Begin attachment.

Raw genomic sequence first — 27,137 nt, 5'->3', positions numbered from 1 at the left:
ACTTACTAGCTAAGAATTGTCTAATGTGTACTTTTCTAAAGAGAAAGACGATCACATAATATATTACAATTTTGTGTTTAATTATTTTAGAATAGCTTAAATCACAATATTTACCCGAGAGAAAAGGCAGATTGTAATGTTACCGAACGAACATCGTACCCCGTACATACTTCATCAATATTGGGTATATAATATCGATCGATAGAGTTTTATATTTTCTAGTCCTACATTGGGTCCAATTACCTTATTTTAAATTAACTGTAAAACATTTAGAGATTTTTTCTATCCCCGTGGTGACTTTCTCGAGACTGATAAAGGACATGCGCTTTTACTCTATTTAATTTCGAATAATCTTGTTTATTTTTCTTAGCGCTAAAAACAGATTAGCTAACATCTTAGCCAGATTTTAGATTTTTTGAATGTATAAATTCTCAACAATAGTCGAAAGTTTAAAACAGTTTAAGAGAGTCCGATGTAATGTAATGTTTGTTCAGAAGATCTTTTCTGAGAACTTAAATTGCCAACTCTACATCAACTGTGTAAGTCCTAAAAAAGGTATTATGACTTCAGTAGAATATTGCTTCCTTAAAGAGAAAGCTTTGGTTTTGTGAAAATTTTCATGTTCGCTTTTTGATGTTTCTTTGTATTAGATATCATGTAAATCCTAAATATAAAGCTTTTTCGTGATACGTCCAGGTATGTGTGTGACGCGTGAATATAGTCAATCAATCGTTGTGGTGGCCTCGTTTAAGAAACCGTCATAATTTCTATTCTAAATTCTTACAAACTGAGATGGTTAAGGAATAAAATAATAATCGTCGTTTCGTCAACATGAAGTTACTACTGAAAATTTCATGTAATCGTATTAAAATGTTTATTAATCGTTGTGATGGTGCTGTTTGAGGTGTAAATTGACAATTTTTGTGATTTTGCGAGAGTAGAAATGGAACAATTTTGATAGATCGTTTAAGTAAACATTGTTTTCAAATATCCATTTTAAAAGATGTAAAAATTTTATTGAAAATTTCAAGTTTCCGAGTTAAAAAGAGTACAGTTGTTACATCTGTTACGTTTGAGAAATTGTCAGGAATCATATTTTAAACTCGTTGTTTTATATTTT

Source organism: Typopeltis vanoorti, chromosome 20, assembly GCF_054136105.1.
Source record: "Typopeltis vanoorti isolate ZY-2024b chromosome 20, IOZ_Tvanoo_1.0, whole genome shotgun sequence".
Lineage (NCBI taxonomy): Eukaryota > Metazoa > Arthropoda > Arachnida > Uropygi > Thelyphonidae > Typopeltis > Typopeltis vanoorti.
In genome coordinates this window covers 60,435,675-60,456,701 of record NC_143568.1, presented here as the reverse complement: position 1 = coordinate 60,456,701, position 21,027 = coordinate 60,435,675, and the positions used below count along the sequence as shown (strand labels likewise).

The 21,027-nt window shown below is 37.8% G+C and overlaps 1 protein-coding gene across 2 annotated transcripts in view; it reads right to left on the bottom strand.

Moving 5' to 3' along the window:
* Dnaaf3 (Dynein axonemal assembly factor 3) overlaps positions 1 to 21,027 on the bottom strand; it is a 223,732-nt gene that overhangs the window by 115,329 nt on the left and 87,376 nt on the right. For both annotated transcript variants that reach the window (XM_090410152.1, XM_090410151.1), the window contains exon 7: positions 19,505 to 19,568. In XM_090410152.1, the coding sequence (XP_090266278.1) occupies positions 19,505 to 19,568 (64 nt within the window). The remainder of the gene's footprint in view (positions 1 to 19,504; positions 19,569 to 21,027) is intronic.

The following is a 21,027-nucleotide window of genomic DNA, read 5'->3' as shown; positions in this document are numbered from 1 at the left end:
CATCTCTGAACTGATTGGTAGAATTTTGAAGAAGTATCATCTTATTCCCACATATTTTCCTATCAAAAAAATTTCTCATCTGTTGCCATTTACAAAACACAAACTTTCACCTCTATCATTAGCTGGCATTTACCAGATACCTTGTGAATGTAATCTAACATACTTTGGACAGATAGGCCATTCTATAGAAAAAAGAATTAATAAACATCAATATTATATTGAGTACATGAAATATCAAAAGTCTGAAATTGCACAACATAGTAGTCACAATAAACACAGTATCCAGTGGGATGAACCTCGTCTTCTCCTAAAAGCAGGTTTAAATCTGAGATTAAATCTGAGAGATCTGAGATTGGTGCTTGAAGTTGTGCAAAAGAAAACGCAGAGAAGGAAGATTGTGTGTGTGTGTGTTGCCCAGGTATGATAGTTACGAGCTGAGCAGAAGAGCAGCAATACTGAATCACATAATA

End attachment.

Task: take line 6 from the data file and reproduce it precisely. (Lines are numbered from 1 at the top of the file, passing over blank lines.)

In genome coordinates this window covers 60,435,675-60,456,701 of record NC_143568.1, presented here as the reverse complement: position 1 = coordinate 60,456,701, position 21,027 = coordinate 60,435,675, and the positions used below count along the sequence as shown (strand labels likewise).